Based on the latest academic research into project management the book addresses the origins of project management and the general perception that it was initiated and evolved in the 20th century. Yet how were all the great projects of the past delivered, like the Giza Pyramid, the Parthenon, the Colosseum, the Gothic Cathedrals of Europe, and the Taj Mahal. Was project management used? Were the concepts of project management understood?
This ambitious book presents the case that the discipline of project management did not just appear in the last 100 years but has been part of a steady evolution for at least 4,500 years.
The book traces the development of project management by examining the 25 most significant projects through this period, from the ancient world through to the industrial revolutions of the last 300 years. It then comes up with some startling conclusions most notably the method and practices used in the past are little different to those used today.
A close analysis of these projects highlights that supposedly recent management disciplines, only fully defined in 1983 as the nine PMBOK Knowledge Areas (integration, scope, time, cost, quality, human resource, communications, risk and procurement) were actively used in all these projects.
For example, ancient projects (like Giza, or Colosseum) were pushing the limits of technologies in engineering complexity, materials in terms of the heights and stability of the evolving structures, and resources in the ability to organize a vast workforce. The architects/master builders had a comprehensive grasp of the totality of their projects, including all the major activities and the concept of a work breakdown structure, and the nine PMBOK Knowledge Areas.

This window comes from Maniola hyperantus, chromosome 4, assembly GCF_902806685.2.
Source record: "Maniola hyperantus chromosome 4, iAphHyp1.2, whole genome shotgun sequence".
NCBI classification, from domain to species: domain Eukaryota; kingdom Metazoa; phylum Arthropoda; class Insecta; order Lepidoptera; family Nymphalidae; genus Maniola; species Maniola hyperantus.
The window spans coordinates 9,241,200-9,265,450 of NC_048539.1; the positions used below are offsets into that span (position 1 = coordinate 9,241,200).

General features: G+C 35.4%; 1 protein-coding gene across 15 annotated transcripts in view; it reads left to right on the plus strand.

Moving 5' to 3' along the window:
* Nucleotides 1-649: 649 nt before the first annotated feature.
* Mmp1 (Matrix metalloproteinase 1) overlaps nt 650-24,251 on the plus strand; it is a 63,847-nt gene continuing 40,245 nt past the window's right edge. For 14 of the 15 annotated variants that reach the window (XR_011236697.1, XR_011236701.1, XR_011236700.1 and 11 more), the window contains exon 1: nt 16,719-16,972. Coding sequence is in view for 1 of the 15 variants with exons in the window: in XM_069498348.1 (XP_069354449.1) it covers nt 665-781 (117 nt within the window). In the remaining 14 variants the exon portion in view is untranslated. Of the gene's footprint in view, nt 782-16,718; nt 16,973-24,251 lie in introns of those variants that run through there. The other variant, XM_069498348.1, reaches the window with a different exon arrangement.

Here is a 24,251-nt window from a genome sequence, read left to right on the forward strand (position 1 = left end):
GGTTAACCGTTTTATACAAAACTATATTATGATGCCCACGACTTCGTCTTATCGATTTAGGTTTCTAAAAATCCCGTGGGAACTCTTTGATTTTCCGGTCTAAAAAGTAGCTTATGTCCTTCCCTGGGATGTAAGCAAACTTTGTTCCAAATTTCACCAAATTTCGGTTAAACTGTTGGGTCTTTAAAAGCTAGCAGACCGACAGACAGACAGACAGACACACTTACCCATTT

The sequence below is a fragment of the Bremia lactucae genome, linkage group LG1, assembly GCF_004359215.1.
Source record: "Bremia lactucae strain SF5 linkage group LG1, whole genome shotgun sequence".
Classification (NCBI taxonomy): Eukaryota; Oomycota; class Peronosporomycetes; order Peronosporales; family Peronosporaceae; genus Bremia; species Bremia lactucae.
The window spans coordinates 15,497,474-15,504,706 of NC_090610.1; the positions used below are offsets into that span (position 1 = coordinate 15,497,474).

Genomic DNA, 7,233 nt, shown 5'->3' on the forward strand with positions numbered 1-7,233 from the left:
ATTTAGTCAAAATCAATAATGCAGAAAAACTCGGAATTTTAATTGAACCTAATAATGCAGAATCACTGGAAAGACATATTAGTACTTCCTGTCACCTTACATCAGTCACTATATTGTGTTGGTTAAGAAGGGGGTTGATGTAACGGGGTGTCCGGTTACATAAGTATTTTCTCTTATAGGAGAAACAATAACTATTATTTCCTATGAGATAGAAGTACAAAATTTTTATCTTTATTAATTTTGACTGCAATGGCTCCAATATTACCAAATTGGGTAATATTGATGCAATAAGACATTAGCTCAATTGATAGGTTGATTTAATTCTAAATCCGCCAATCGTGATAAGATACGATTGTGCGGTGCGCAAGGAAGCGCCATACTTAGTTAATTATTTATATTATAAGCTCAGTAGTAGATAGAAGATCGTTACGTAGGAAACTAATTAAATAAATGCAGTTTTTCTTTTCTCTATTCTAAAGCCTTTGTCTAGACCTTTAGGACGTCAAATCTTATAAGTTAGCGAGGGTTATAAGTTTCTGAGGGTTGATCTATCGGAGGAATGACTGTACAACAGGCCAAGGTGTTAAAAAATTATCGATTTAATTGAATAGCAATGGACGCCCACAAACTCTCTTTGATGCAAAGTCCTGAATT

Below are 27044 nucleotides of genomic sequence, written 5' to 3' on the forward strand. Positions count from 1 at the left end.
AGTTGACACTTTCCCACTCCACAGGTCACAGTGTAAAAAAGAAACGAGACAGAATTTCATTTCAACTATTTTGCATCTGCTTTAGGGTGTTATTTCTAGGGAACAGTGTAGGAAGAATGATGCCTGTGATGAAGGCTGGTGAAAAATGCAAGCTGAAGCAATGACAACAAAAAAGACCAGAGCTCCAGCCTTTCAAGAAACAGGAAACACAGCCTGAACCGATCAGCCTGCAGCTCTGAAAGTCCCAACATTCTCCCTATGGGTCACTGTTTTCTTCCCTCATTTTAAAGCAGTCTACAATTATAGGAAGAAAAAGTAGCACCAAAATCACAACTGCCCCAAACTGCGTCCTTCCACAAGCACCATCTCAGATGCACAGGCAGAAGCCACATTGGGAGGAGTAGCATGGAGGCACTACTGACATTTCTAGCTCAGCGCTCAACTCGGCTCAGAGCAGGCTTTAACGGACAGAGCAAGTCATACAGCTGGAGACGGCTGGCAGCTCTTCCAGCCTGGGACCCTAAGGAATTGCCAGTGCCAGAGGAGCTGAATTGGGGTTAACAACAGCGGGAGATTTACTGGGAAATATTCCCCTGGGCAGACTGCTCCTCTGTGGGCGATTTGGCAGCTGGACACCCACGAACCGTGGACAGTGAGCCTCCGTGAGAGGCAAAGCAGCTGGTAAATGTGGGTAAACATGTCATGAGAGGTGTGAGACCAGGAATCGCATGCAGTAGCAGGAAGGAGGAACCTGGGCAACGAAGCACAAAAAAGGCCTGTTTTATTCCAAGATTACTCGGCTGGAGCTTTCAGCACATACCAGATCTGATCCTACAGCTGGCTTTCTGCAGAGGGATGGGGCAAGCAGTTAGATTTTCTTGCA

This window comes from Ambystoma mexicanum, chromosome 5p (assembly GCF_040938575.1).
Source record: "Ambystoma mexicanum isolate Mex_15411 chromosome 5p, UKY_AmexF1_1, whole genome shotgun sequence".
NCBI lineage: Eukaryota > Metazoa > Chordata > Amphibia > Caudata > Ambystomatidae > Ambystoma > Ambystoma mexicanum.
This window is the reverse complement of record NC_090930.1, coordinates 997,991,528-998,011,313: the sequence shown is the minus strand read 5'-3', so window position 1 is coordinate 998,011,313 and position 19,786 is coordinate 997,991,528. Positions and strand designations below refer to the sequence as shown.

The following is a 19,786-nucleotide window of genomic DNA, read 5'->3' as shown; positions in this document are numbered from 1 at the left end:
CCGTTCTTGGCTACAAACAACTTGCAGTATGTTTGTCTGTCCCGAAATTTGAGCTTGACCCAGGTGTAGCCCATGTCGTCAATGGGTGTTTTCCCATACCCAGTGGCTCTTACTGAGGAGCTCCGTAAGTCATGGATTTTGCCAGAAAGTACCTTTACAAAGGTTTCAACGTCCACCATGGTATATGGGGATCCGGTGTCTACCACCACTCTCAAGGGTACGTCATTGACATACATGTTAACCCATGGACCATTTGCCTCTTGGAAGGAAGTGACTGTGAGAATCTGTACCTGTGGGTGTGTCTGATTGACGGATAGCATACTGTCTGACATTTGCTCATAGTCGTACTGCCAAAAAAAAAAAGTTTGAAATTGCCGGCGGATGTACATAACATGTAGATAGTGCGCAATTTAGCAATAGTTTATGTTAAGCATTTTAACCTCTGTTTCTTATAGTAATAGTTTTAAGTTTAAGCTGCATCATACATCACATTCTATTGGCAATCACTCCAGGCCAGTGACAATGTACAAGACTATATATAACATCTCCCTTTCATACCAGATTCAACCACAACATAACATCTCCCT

Experts agree that even with today's technologies we would be pushed today to replicate many of these ancient projects and bring them in the scope, time, and budget these were delivered in. With their technologies we could not even close to match what the ancients project managers achieved. A prime example is Julius Caesar's Bridge over the Rhine River built in an astounding 10 days.
The book uses the latest research and findings on these projects from recent archaeologal work like that of Mark Lehner who uncovered the workers village at Giza. He deduced that the workers were well looked after as he found the excavated bones were mineralized indicating the workers ate meat which was the food of the Egyptian middle classes. This is contrary to the popular view that ancient project workforces were made up of slaves. Similarly, the line of reseach related to Hagia Sophia Cathedral by by Ahmet Çakmak, a professor emeritus in earthquake engineering at Princeton University.
Over time the drivers for projects have included religious, political and commercial factors, and often a mix of these. Many ancient projects were driven by religion for example, construction projects like Giza, Stonehenge, and the Gothic Cathedrals, although the cathedral did improve the commerce in a town. Florence Cathedral was all about prestige and commerce. The Colosseum was political in nature and was used to promote the Roman Government and provide employment. It also stabilized the Roman Empire. The great voyages of exploration were projects driven by commerce but in the name of religion and monarchy.
In the 18/19th century practically all projects in the industrial revolution were commercial in nature like the Iron Bridge, TransAtlantic cable, Crystal Palace, etc. Some projects were very strategic, and political, like the Suez and Panama Canal projects, or the U.S., Canadian or Russian Transcontinental Railway projects but, they were also very important commercial successes as well.
In the 20th century during the depression of the 1930s public works projects emerged to address growth in unemployment like the Hoover Dam and Golden Gate Bridge in the U.S., Autobahns in Germany, Ocean liners (Queen Mary and Queen Elizabeth) in the UK, and the Maginot line in France. But these projects were not much different from the Parthenon and Colosseum, 2000 years earlier, which were also major public works projects.
In summary, the book comes up with a startling synopsis that project management is a continuum of practices that stem back 4,500 years. Today's practices are an evolution of those that have existed over four millenia.
The book is available through the publisher MMPUBS: "The History of Project Management Book"
Alternative products: "The History of Project Management Audio and PDF"